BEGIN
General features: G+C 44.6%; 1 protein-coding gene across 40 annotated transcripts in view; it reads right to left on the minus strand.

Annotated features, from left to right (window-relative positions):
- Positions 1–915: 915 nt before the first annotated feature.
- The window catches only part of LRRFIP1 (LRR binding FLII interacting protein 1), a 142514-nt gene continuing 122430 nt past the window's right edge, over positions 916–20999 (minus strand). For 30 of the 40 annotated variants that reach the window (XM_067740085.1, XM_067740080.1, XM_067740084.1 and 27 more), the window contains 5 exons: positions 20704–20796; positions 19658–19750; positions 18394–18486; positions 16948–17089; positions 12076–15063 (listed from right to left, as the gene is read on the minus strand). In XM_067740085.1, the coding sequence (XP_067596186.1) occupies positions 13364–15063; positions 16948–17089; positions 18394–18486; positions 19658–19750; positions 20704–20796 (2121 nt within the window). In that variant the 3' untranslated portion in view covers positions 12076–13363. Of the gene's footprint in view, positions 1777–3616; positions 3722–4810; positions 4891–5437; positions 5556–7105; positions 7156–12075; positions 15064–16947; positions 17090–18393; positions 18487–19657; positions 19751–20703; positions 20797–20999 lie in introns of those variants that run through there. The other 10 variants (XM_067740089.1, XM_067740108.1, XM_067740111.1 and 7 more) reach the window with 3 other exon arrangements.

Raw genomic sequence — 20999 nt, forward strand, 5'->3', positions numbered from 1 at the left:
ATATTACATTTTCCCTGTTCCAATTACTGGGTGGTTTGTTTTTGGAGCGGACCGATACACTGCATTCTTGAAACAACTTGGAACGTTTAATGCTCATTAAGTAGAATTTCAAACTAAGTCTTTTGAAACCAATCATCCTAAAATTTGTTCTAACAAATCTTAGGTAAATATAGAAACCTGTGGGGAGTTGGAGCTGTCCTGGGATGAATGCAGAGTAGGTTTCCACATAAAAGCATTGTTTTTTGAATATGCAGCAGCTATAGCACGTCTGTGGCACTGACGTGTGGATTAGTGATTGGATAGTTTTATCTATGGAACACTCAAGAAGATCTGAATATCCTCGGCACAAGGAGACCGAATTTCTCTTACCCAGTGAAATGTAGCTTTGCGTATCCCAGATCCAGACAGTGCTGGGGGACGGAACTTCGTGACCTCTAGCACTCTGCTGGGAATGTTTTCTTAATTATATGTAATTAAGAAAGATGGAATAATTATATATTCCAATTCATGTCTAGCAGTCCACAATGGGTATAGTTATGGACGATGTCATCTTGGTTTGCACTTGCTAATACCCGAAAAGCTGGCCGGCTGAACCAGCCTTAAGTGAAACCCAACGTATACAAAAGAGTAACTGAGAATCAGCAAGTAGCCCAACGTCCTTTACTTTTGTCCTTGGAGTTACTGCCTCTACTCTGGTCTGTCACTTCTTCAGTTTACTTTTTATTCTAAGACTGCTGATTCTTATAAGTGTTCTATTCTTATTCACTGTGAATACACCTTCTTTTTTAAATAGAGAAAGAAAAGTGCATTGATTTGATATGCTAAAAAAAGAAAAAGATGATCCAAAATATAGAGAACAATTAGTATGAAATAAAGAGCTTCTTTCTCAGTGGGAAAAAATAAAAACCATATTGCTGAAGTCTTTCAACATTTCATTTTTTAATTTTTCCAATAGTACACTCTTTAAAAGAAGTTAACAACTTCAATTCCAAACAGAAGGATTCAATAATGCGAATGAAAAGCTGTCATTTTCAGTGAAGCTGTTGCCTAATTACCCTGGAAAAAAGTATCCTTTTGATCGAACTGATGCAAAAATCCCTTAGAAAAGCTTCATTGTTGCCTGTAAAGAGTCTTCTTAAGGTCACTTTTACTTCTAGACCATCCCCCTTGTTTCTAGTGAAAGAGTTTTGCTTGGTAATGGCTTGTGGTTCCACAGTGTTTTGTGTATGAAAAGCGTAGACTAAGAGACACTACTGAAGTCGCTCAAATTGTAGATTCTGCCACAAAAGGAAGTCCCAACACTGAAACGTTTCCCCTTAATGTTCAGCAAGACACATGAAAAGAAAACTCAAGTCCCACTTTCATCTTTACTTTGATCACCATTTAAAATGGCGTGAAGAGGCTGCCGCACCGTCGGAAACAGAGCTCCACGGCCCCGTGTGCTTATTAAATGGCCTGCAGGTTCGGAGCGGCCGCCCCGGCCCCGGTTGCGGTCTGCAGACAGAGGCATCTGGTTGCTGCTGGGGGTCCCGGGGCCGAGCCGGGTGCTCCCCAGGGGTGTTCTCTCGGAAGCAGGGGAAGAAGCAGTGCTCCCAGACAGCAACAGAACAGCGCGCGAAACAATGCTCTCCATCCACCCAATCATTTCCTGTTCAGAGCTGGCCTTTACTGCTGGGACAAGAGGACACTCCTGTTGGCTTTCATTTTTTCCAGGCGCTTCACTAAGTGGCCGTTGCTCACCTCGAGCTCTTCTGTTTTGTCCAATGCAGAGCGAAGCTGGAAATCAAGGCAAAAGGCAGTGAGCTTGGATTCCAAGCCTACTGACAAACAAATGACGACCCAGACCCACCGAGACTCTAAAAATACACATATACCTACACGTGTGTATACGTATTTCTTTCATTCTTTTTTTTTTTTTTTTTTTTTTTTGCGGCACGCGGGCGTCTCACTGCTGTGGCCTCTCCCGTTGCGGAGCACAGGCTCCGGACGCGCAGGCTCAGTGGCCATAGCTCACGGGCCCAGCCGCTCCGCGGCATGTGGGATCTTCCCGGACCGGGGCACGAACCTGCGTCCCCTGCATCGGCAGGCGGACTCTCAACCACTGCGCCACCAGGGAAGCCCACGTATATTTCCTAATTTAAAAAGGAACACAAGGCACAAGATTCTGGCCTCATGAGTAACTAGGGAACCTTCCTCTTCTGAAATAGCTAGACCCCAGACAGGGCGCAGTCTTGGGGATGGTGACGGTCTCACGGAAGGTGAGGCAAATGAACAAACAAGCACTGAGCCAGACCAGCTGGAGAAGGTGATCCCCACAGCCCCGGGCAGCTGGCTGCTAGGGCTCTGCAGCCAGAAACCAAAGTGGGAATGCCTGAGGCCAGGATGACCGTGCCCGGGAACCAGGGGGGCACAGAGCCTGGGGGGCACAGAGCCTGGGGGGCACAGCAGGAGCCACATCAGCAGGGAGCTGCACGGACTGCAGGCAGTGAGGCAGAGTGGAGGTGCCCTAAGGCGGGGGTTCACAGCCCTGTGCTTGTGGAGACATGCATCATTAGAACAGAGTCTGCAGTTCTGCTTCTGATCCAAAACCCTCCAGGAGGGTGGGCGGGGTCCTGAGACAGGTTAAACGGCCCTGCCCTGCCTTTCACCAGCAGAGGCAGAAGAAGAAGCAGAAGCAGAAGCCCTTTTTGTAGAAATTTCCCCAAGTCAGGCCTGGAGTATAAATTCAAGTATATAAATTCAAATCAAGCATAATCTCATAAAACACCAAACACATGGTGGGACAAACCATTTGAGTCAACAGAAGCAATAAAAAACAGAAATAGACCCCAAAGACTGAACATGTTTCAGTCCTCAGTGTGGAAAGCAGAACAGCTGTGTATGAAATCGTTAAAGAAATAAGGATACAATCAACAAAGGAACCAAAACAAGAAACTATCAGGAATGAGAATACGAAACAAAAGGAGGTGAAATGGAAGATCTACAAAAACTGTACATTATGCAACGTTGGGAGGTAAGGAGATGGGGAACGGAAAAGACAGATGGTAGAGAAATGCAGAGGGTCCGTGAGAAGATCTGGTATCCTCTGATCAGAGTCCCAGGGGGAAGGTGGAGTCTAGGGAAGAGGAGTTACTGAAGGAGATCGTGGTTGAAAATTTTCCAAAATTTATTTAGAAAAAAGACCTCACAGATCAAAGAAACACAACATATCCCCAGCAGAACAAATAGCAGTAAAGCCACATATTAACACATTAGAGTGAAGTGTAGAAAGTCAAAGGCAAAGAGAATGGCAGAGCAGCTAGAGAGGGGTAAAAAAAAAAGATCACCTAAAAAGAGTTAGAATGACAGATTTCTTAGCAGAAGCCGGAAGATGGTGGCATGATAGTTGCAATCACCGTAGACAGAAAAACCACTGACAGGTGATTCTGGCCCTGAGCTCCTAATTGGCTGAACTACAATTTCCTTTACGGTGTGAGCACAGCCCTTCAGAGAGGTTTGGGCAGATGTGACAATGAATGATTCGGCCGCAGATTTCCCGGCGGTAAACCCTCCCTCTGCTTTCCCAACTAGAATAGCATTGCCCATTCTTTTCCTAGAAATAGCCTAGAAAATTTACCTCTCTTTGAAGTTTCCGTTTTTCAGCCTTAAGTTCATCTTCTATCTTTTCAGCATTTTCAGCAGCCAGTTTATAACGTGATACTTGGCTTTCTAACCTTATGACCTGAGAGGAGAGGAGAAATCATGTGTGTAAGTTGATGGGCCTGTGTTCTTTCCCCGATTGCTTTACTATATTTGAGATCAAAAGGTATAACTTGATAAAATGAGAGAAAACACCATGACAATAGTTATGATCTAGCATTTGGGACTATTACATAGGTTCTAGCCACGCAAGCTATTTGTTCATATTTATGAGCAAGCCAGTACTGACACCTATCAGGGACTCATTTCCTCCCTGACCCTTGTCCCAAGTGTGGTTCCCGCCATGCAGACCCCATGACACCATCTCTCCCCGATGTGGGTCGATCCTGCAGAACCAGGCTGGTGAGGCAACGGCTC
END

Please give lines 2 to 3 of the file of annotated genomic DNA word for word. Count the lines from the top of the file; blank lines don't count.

Annotated features, from left to right (window-relative positions):
- Positions 1–915: 915 nt before the first annotated feature.